BUFFALO -- The Buffalo Sabres head into the 2014 NHL Draft with eight picks, and general manager Tim Murray has numerous options for what he wants to do with them.
Barrie Colts defenseman Aaron Ekblad, Kingston Frontenacs center Samuel Bennett, Kootenay Ice center Sam Reinhart, and Price Albert Raiders forward Leon Draisaitl lead the discussion of top players, and with each there's hope he can help move a franchise forward. With the Sabres holding the No. 2 pick Friday in Philadelphia (7 p.m. ET; NBCSN, TSN, RDS) and in the midst of a rebuild, making the right choice is vital.
"Every draft is important," Murray said. "This draft is obviously important, but next year's draft is important, the year after is important. You have to continuously stock your system. You can't miss in drafts. If we become a Stanley Cup finalist or a Stanley Cup contender and we're picking 28th in the draft, I expect to hit on our first-round pick and I expect him to be an asset down the road. Obviously when you're picking as high as we are … it's important. They're all important."
As for who the Sabres are looking to pick, Murray said they'll take the best player available, but he believes there's one player in particular who won't be there for them at No. 2.
"I believe that Ekblad is going to go one and then we pick who we have left; the next guy on our list," Murray said. "If he doesn’t go one, I'd be surprised, I guess, but we'll cross that bridge when we come to it."
Reinhart and Bennett have been speculated as potential choices for the Sabres, but there are others who have grabbed their attention, including Draisaitl.
"He's right there," Murray said. "There are some guys that aren't being talked about that are potentially part of that [group of high-end talent]. It's a copycat League, so L.A. wins the Cup again and the terminology that they're 'heavy' and you've got guys like [Nick] Ritchie and [Jake] Virtanen that are good players that are 'heavy' and teams are looking for 'heavy.'
"We know there are one or two players there that aren't going to have an impact in the National Hockey League, it's which one or two. We hope we know which one or two it is."
Ritchie is a 6-foot-2, 230-pound right wing out of Peterborough; Virtanen is a 6-foot-1, 190-pound forward from Calgary. Each has big-league size already at his age and represents the kind of player Murray may be trying to acquire a second first-round pick to grab.
"I have been trying hard to do that," Murray said. "The people I've talked to haven't said no, but nobody's called back and said, 'Yeah, let's do this deal.' But I've got a lot of potential deals out there that have a [first-round pick] coming back involved. I just feel if I can just get something in the 20s or the teens that maybe you can do something with that too."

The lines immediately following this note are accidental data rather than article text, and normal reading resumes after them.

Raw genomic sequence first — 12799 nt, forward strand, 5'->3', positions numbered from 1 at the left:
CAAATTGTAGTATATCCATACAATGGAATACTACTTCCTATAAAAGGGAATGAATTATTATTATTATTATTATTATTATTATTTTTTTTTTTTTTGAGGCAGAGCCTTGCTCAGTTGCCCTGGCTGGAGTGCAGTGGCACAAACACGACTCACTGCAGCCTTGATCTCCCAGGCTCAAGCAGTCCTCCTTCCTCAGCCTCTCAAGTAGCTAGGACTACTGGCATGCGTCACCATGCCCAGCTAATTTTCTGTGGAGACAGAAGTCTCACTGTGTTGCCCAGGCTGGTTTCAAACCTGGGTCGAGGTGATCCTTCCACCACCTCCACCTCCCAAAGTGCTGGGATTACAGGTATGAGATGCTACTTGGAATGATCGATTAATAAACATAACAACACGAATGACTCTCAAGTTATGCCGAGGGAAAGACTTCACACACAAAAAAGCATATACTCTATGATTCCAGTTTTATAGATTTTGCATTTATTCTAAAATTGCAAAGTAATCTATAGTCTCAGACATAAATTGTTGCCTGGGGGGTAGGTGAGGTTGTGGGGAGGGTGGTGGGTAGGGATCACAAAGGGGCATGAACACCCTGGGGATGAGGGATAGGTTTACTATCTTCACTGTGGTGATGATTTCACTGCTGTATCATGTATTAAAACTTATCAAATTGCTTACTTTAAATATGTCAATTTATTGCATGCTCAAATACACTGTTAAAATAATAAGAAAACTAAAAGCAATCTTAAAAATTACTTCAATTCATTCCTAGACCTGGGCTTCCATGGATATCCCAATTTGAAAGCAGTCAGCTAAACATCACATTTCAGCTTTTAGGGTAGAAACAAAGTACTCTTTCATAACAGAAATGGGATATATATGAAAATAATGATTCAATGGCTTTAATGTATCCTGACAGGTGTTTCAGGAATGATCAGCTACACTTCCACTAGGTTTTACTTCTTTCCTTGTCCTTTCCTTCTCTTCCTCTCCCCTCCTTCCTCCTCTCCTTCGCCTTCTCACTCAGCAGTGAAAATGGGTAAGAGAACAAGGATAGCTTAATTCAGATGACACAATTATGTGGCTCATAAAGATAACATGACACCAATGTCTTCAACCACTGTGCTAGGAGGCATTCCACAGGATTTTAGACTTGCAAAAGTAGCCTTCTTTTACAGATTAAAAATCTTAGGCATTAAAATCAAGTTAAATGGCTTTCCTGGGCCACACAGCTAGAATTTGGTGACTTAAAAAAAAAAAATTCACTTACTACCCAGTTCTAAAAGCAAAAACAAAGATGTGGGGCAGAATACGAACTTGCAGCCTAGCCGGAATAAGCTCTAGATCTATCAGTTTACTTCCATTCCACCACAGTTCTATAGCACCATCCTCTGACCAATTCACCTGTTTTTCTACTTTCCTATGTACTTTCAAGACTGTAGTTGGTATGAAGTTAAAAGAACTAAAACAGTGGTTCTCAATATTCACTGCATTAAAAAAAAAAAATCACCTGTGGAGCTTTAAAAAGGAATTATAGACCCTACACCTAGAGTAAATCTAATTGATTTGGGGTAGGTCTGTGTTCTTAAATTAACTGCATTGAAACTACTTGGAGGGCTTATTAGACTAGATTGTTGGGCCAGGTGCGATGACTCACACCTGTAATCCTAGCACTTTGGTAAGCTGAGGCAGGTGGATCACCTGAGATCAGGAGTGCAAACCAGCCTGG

Players taken early have been able to make the jump to the NHL right away in the recent past. Five of the top six players taken in the 2013 draft, and eight overall, played at least part of the season with the team that picked them last June. Two of those players (Rasmus Ristolainen and Nikita Zadorov) were Sabres. Murray was cautious about how many players in this draft could make the jump right away.
"Depends on who drafts them," Murray said. "Patrice Bergeron (a second-round pick in 2003) made Boston right off the get-go. Did we think he was ready when we saw him play his last game in junior hockey in March? I can't imagine there's one scout that said that. Eighteen-year-old kids mature at different times. The summer after their draft is huge.
"That's just a guessing game, I guess. But talent-wise there are quite a few guys that can play in the [NHL] right now. Are they going to put the time this summer? Is the team going to give them the opportunity that drafts them? I don't have that answer."
One of the questions surrounding the draft class this year is the quality and depth of talent. Though Murray hopes to gain another first-round pick, he warns about judging an entire group of players before they've had a shot to mature.
"I think there's talent in every draft," Murray said. "If you go back and do that exercise in every draft you'll see there's a guy who was taken in the fourth round, the fifth round, the sixth round; our job is to find those guys. It's the bottom of the barrel that affects the averages. I think there are good players in every draft that a good staff will find. Is this the strongest draft since I've been in hockey? No, it's not. It's not the weakest either though."
With the number of picks the Sabres have, further bolstering the collection of young talent is vital for the franchise. After the work Murray has done with the Anaheim Ducks and Ottawa Senators, he has a good idea what a successful draft day looks like.
"Our first pick is going to be what we consider a very good player. Use assets to get back into the first-round and pick a player that we feel down the road is going to be a real Buffalo Sabre, size, whatever it is," he said. "Hit on one or two of your seconds and hit somewhere else in the draft. I would consider that a very good draft."